He has a point! Absent the information that their dream is an illusion, Ed’s take makes perfect sense. Yet Shirley can’t really tell him the truth without risking massive fallout.
That fallout seems on its way anyway, however, given the other developments of S1E6. I’m thinking of Joey more than Myrtle (Alison Pill), but let’s recap what happens with her and Mr. Costopoulos (Matthew Maher) first. It’s delightful how smitten he is with her, as indicated by his failure to pronounce “apologize” correctly, but I don’t know if that is going anywhere. (I do hope it is; I am, as the kids say, “shipping” Myrtle and Lester at this point).
What’s more likely to go somewhere bad for Jack (and Shirley, since she’s decided to stick by him) is in Myrtle’s discovery of the Brightside headquarters—that precise rundown launching pad/factory place where we’ve gotten to know Walt. Whatever the legal repercussions might be, I think Myrtle is prepared to go tell the world about this.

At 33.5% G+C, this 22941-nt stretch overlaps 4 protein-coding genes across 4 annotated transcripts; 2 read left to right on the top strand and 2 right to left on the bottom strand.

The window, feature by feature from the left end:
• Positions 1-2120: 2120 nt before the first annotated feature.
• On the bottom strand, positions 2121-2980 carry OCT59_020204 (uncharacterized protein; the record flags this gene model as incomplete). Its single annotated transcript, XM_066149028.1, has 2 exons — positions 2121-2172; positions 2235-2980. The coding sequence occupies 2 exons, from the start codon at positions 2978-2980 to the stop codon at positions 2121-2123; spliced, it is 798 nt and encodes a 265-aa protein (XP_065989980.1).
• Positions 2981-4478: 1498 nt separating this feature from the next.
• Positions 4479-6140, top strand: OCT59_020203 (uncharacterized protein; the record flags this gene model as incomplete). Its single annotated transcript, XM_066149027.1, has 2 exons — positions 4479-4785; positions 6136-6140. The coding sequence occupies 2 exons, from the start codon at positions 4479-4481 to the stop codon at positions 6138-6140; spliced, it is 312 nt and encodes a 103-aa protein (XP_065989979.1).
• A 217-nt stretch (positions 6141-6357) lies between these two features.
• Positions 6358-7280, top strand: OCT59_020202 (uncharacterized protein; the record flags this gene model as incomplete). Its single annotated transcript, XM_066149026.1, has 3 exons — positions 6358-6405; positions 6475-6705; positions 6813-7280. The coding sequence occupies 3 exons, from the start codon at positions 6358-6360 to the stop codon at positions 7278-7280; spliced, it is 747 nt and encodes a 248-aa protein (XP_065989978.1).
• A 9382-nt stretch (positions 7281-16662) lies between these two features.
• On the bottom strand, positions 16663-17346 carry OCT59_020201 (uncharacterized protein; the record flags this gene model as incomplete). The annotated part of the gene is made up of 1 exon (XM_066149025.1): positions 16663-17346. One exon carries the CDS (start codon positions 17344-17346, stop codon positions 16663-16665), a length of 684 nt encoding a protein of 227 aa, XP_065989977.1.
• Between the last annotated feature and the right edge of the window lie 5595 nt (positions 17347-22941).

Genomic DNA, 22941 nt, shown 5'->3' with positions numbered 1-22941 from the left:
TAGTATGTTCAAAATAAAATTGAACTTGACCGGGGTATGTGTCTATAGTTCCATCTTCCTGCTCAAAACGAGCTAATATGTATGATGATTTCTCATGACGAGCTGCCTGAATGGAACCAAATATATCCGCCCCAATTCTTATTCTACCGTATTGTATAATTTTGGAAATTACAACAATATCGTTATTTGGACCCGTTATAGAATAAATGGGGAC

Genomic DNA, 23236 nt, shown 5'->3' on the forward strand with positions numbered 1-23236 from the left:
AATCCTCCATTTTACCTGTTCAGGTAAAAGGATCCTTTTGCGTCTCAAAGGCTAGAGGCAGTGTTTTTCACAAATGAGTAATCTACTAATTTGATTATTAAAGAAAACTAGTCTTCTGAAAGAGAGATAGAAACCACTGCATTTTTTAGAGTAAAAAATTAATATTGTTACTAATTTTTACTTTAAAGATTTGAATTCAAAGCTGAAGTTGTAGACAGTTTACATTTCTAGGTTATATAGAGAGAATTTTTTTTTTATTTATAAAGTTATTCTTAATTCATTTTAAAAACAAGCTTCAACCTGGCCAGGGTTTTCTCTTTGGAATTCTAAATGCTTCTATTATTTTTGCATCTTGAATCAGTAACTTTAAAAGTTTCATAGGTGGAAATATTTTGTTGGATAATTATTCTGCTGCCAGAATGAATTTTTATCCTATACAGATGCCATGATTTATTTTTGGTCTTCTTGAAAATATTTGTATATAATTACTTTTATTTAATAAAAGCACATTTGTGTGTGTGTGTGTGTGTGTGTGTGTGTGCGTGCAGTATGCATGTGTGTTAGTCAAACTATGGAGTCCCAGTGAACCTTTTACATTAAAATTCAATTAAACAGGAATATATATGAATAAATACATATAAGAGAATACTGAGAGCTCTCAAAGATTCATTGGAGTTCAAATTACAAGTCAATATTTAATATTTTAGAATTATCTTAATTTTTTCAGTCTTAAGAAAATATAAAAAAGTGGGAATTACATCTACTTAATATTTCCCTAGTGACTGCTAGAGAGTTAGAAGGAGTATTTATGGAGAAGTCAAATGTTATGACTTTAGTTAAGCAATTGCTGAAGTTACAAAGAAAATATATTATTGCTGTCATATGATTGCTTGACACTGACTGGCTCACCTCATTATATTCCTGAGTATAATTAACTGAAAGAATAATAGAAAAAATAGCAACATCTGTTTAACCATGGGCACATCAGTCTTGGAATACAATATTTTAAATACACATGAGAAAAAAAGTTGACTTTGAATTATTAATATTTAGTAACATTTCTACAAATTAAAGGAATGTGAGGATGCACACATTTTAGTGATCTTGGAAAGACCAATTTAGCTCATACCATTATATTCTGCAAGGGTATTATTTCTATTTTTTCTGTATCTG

But really it’s the falling out with Joey, after he learns that Stanley Jenkins is a turtle, that may be the death knell for Brightside. After all, if we’re thinking about Jack’s motivations, “The Numbers Behind the Numbers” suggests a centrality to his relationship with his son, even if he’s been a terrible father. In the flashback, he tells Shirley that he always imagined he’d return to his family with… something.
And then he went and pursued a crazy dream selling people on a tomorrow on the Moon until it brought him back to Joey with that very thing, which he’s been at pains to share with him. It may be perverse, but this is Jack loving his son. He can’t tell him he’s his father, but he can give him a job in sales and share his dream with him.